Monday June 23, 2014
Published by ASHRAE | Written by Dr. Andy Pearson
Neil Diamond famously sang about “a beautiful noise” and the Psalms exhort us to “make a joyful noise to the Lord,” but in most cases involving fridge plants the noise is neither beautiful nor joyful.
Noise and vibration (next month’s topic) are caused by movement. Strictly speaking, the former is movement of molecules in air (or sometimes some other fluid), and vibration is movement in solids. I like to think of the general audible movement of molecules as “sound,” it only becomes “noise” when someone objects to it. To support this, I note that we talk about “sound attenuation,” but refer to “noise pollution.” However, I fully accept that the terms are subjective and are often used interchangeably.
Good management of sound, to prevent it turning into noise, is as much about psychology as it is about physics. If the sound of a refrigeration system blends in with other background sounds then it is less likely to be noticed. However, if the plant suddenly switches on and makes an audible difference, it might attract complaints even if the sound levels are below the specified level—and in some cases even if they are below the general background level. This is particularly true if the sound is very “tonal”; in other words, if it is a pure note rather than a general wash.
The noise from road vehicles, trains or other random movements, even speech and music, tends to cover a wide range of pitch, but the noise from refrigeration plant is often close to a single note, and is typically right in the most sensitive part of our hearing. A tone against a broad range of background noise is likely to be noticed even if the background is up to four times louder, and an intermittent noise can be even more irritating.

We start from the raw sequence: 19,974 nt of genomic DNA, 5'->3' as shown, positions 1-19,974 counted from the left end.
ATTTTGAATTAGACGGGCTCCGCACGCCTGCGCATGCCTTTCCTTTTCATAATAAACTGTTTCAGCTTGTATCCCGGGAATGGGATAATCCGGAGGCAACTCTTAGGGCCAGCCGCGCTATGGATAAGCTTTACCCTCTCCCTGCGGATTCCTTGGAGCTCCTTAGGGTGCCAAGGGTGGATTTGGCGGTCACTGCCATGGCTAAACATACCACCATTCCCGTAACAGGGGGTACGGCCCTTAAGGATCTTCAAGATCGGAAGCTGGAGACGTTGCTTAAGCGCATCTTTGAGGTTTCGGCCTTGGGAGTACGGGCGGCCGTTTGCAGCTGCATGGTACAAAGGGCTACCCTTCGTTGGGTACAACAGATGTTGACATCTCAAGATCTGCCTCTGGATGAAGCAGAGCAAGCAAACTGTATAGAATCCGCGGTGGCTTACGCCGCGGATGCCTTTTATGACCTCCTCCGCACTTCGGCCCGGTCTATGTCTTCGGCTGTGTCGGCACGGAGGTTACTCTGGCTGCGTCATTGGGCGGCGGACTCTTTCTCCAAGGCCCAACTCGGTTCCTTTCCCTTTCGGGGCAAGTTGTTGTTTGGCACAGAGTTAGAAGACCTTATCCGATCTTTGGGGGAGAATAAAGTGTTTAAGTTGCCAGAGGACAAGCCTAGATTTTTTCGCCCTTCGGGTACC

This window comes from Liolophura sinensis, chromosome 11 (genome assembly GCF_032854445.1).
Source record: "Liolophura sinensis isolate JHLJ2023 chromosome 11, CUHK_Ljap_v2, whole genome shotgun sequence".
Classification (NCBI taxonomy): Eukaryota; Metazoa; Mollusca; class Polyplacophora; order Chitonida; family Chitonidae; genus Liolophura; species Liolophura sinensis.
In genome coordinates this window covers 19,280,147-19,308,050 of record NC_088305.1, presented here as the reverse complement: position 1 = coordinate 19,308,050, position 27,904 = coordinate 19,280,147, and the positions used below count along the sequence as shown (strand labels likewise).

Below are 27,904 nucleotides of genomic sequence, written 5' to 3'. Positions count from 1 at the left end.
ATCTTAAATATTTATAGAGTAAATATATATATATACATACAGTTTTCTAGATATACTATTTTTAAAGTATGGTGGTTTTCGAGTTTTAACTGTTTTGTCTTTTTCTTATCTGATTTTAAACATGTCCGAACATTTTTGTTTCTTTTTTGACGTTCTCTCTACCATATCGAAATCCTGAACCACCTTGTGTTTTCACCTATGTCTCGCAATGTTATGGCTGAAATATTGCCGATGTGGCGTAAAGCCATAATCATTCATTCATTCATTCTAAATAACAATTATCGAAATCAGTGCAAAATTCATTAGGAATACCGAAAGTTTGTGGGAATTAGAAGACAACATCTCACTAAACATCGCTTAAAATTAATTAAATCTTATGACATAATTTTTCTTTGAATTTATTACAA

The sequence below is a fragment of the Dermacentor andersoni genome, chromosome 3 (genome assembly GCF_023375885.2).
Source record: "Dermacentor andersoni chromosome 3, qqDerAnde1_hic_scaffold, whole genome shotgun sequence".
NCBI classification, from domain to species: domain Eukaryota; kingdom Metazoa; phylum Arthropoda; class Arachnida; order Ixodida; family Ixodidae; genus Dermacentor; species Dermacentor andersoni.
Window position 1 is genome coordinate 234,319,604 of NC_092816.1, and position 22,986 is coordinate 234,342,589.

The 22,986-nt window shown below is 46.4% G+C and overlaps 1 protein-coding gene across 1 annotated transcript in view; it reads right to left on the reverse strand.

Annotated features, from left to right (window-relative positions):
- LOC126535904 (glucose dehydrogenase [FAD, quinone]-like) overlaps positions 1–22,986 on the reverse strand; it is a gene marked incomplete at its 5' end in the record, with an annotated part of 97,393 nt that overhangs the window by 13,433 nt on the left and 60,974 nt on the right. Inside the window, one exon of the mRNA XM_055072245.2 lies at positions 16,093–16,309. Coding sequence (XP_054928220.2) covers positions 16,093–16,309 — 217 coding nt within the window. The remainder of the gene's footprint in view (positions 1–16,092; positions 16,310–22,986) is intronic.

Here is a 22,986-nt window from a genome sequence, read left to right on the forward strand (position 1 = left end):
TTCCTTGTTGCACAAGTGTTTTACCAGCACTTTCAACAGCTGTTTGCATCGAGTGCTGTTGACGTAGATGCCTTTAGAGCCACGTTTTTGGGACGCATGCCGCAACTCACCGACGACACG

The pitch of a noise—is it a high soprano or a low bass note—also has an effect on how it is perceived. Low pitched noises will travel far through the air without being scattered, but high pitches are more readily lost among the background. This is why you hear the tubas and trombones of the marching band from the other side of the park, but not the trumpets, although they may be just as loud to the audience at the bandstand.
High-pitched noise escapes more readily through small openings in walls. It has a shorter wavelength than the low notes, so passes through smaller openings without so much distortion. Leaving a small window open can be as bad as leaving the whole door open if the noise pitch is high. We are most sensitive to noises at and slightly above the pitch of normal speech. Higher notes can be very annoying; lower notes are generally more tolerable even if they carry more energy than the high squeal.
There are many things that fridge plant designers can do to minimize the risk that the sound of their machinery becomes a noise. If the equipment is hidden from view it is less likely to attract complaints–and making the sound travel a longer path to the listener by erecting a screen has an additional benefit. If a screen is used it should preferably be close to the source of the noise; it will be much less effective if it is halfway between source and listener.
It should also be as tall as it can be; the further the noise has to travel (compared with “line of sight”) the better. If noise is tonal then pay special attention to the treatment of the tone, even if it is officially within specification. If variable speed equipment is used and switches to a different mode at a set time, then make the change gradually rather than in a single step.
In one case a neighbor complained because of noise at 11p.m. It turned out that this was condenser fans stepping down from full speed to a lower “night-time” setting to reduce the noise, in compliance with the local regulations. It was the sudden change that made the fans noticeable, although they were quieter (and within specification) after the change. Once the variable speed controller was set to reduce speed gradually from 10:45p.m. onwards, the neighbor was happy again. However, that was lucky because once a sound has been noticed it is usually treated as a noise, and it is difficult to get it unnoticed again.
The answer to the title’s question is “When it annoys!”■
Andy Pearson, Ph.D., C.Eng., is group engineering director at Star Refrigeration in Glasgow, U.K.
This article was published in ASHRAE Journal, November 2013. Copyright 2013 ASHRAE. Reprinted here by permission from ASHRAE at www.azane-inc.com. This article may not be copied nor distributed in either paper or digital form by other parties without ASHRAE’s permission. For more information about ASHRAE, visit www.ashrae.org.